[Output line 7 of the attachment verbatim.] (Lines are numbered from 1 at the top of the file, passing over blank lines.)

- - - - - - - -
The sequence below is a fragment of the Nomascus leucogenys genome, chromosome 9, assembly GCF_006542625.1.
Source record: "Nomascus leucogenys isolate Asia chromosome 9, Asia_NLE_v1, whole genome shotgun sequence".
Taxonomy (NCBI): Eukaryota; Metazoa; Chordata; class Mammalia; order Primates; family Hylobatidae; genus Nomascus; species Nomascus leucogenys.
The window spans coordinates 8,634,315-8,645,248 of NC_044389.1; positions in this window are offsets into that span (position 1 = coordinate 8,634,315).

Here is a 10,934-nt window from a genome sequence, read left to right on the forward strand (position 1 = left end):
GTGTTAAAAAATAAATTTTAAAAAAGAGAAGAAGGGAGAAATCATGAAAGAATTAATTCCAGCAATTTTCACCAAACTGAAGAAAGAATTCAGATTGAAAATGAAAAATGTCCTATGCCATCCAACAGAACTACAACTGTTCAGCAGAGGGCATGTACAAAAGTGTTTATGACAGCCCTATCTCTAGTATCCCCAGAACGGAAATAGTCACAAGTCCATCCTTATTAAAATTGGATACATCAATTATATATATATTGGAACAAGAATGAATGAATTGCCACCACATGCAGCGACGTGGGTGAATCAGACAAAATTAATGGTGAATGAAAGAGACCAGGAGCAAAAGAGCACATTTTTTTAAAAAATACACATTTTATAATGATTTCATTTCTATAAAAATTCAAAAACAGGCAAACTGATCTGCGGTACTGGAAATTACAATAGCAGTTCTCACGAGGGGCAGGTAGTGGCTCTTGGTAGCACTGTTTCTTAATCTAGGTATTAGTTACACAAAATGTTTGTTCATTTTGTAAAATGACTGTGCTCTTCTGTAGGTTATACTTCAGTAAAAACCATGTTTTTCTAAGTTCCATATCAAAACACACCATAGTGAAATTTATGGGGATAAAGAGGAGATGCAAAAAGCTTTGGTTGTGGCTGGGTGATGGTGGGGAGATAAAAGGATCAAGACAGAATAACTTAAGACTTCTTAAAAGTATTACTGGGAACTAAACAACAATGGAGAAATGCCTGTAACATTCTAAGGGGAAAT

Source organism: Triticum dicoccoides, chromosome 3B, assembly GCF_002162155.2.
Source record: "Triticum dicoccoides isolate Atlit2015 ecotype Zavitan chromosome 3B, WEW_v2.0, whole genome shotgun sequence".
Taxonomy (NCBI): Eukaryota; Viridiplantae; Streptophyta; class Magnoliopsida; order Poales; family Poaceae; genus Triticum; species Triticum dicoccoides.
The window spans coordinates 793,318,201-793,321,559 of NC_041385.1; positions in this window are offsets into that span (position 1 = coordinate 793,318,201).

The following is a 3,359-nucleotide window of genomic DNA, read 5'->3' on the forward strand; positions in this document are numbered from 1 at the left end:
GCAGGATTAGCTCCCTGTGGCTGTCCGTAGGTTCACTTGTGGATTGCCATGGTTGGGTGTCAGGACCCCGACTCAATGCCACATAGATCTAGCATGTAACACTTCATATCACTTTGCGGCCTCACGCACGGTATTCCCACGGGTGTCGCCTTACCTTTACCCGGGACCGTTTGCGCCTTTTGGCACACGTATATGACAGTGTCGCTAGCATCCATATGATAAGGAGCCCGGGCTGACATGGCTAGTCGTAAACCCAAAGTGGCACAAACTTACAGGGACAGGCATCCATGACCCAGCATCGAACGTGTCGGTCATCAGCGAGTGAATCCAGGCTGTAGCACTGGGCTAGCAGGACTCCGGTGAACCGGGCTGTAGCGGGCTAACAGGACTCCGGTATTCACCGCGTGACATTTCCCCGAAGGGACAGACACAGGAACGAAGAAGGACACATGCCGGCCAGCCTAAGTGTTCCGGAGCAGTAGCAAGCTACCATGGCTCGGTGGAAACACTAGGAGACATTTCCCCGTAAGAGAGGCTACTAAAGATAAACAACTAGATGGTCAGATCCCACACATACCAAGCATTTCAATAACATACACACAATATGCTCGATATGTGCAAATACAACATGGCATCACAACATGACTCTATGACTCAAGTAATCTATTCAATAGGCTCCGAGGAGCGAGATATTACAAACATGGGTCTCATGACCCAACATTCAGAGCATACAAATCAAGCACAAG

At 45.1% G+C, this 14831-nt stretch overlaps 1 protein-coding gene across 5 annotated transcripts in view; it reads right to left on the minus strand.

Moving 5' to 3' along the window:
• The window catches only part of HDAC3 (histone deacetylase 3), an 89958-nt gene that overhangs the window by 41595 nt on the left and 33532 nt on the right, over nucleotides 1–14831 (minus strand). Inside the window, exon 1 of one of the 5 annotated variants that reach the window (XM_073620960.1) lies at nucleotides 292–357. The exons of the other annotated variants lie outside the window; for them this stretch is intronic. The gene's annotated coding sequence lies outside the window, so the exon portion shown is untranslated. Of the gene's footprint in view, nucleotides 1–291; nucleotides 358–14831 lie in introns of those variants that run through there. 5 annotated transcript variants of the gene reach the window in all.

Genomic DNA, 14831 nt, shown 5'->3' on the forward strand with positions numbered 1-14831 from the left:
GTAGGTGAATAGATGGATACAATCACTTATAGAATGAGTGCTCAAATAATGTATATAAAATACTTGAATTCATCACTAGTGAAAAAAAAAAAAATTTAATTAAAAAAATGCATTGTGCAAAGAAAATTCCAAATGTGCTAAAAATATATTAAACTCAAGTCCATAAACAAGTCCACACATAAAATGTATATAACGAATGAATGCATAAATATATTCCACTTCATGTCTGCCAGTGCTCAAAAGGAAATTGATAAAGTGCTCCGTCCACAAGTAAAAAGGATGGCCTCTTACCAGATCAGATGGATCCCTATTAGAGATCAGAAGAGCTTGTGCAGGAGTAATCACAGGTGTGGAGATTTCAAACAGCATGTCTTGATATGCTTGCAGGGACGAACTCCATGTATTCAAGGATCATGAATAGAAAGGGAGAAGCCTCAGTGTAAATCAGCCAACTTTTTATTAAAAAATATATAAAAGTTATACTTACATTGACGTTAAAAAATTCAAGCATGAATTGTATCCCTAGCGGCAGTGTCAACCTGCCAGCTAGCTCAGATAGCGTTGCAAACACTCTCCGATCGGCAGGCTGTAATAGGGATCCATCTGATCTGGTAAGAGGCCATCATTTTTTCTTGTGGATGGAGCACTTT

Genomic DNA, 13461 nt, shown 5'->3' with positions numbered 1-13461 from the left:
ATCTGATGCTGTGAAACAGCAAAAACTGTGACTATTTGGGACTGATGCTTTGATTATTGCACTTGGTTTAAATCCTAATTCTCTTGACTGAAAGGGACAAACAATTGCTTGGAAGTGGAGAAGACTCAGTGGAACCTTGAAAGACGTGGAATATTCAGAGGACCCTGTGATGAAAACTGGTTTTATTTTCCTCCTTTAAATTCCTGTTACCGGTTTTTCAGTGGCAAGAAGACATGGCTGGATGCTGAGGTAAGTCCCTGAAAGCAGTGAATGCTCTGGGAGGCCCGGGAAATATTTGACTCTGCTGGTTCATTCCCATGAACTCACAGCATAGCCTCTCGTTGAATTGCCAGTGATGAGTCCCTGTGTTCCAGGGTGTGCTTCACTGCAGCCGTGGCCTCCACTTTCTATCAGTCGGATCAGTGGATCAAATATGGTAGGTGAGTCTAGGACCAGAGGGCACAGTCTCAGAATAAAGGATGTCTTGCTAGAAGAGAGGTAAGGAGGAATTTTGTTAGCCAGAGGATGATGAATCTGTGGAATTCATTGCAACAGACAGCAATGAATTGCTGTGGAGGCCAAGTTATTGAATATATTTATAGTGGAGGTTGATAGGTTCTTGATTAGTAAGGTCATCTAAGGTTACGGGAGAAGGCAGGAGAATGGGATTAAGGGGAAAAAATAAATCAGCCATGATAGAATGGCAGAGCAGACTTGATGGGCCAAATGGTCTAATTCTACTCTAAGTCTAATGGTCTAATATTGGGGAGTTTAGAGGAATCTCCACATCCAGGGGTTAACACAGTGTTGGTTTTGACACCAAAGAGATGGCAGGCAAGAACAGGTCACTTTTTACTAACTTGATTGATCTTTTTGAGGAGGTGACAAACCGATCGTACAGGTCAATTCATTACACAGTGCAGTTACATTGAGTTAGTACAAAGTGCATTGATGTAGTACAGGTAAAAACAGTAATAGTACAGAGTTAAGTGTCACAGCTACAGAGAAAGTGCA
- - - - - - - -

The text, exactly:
Source organism: Triticum dicoccoides, chromosome 3B, assembly GCF_002162155.2.